With school right around the corner many parents are now facing the task of buying backpacks for their children. I remember well the pain in my shoulders and back when I carried home my backpack each day from school, filled to the brim with too many heavy books, my leftovers from lunch, water bottle and sporting equipment. I’m not sure there were as many backpack choices in the ’80s.
This past week my husband, two older sons and I ventured to a sporting store to pick out their backpacks as they enter Senior Kindergarten and Nursery. They are so small, and likely won’t be bringing too much back and forth, but we want to make sure they are comfortable and fit well. We gave them a few choices of packs that suited their size and weight. They were so excited and wore them out of the store and around the house all day!
Ill-fitting backpacks can cause backache and neck and shoulder pain. To avoid this, I suggest following these recommendations:
- Buy the lightest pack you can find for the appropriate size.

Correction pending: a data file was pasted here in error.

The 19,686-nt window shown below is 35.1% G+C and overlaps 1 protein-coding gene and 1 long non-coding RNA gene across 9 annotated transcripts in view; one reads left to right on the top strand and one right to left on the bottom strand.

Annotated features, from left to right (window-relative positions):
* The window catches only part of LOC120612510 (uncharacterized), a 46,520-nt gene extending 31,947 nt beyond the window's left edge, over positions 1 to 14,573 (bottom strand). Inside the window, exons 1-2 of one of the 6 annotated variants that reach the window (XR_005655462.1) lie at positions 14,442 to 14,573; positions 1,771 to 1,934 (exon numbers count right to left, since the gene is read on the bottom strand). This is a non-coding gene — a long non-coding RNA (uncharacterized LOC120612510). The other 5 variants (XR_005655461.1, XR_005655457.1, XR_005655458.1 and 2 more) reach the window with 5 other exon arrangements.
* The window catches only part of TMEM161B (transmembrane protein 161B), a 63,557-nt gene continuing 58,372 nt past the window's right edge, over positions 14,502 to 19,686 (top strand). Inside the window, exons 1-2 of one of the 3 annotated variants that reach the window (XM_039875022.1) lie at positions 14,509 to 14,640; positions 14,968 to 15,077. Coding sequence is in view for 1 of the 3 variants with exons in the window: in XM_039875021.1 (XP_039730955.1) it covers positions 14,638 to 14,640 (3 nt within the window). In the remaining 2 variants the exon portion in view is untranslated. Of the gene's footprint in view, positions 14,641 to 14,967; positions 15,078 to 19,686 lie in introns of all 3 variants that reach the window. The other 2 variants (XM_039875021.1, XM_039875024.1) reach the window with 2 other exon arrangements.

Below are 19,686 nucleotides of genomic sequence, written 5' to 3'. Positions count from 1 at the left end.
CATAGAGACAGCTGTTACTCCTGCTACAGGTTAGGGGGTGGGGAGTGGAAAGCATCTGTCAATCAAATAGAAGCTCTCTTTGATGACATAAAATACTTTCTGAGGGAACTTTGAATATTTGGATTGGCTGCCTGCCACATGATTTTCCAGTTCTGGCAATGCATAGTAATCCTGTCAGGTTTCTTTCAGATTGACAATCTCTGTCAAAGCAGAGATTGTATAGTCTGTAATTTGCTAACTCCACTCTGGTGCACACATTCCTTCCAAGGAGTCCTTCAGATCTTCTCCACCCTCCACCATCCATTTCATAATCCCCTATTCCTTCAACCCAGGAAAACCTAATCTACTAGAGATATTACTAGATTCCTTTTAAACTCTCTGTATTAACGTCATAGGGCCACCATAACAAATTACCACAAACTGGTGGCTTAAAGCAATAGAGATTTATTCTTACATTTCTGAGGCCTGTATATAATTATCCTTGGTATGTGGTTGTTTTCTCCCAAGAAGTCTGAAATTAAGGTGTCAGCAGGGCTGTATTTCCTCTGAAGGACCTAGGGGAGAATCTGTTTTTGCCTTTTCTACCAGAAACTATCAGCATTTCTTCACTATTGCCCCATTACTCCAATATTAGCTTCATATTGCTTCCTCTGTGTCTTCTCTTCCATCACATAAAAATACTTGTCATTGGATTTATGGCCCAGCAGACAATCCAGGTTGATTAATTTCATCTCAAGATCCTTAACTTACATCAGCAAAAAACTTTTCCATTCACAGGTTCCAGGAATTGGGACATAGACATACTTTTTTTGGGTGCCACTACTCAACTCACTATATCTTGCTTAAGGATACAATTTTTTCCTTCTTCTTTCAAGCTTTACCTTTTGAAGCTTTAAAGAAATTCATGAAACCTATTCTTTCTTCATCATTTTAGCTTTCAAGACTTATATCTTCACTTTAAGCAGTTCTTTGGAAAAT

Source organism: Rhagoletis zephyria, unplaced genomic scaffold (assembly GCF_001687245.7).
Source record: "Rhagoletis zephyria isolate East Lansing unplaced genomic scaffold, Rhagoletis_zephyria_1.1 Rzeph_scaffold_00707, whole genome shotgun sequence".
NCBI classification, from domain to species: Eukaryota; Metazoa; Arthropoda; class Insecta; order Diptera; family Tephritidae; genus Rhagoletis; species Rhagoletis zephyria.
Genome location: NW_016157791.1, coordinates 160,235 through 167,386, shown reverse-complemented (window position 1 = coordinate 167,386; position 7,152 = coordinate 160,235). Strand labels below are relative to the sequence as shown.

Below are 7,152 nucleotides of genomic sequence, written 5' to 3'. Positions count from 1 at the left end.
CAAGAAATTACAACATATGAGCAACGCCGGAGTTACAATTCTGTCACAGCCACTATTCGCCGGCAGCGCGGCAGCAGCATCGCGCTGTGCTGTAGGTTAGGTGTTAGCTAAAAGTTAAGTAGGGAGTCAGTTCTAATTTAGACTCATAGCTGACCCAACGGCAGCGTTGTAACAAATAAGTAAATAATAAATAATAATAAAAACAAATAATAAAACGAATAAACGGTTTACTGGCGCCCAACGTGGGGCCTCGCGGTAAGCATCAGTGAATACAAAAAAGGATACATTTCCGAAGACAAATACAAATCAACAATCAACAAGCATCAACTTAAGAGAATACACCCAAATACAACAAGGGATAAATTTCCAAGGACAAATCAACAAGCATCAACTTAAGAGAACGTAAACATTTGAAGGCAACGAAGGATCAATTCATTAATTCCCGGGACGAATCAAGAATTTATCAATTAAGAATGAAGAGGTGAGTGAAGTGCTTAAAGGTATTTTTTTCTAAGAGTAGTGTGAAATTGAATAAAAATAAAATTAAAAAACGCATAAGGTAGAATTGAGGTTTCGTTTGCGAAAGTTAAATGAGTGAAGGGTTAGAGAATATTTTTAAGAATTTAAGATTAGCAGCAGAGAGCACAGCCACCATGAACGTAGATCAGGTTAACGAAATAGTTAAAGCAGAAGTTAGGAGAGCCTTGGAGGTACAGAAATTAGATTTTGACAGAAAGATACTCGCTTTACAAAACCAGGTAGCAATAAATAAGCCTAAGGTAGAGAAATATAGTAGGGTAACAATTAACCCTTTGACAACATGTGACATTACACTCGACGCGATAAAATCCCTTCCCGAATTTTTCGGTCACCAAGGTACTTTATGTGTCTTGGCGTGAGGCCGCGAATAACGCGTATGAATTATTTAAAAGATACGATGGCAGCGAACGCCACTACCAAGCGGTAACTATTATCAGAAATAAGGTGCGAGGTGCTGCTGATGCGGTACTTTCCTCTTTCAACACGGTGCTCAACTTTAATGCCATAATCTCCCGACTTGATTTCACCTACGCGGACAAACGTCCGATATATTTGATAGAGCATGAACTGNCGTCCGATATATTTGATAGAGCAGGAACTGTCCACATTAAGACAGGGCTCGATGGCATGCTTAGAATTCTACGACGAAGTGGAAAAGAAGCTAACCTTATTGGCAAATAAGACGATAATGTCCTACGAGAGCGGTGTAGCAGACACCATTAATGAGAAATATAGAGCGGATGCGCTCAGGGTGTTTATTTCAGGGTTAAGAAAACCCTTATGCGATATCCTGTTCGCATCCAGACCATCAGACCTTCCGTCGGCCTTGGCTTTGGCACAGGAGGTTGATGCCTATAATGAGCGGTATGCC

- Consider a backpack on wheels if your older child routinely has heavier loads.
- Make sure there are padded shoulders and backs.
- Wider shoulders straps make a backpack more comfortable.
- Multiple compartments allow weight to be evenly distributed.
- Compression straps in the sides minimizes low back pain.
- Chest and hip straps allow for a tighter fit, minimizing heavy loads by distributing the weight.
To minimize strain and pain:
- Packs should not be loaded with more than 10 to 20 percent of your child’s weight (i.e. my 40 lbs kids should not carry more than 5 lbs. of weight).
- Encourage your child to stand up straight and use both shoulder straps to distribute the weight evenly.
- Adjust the straps so that the pack sits above the hips to minimize lower back pain.
- Encourage your child to carry the pack only when absolutely necessary. Otherwise hang it in the locker or cubby.
- Encourage your child to tell you if they feel back, neck or leg pain when carrying the pack. This may be due to improper fit or size.
Check out www.DrDina.ca for lots more no-nonsense kids health advice.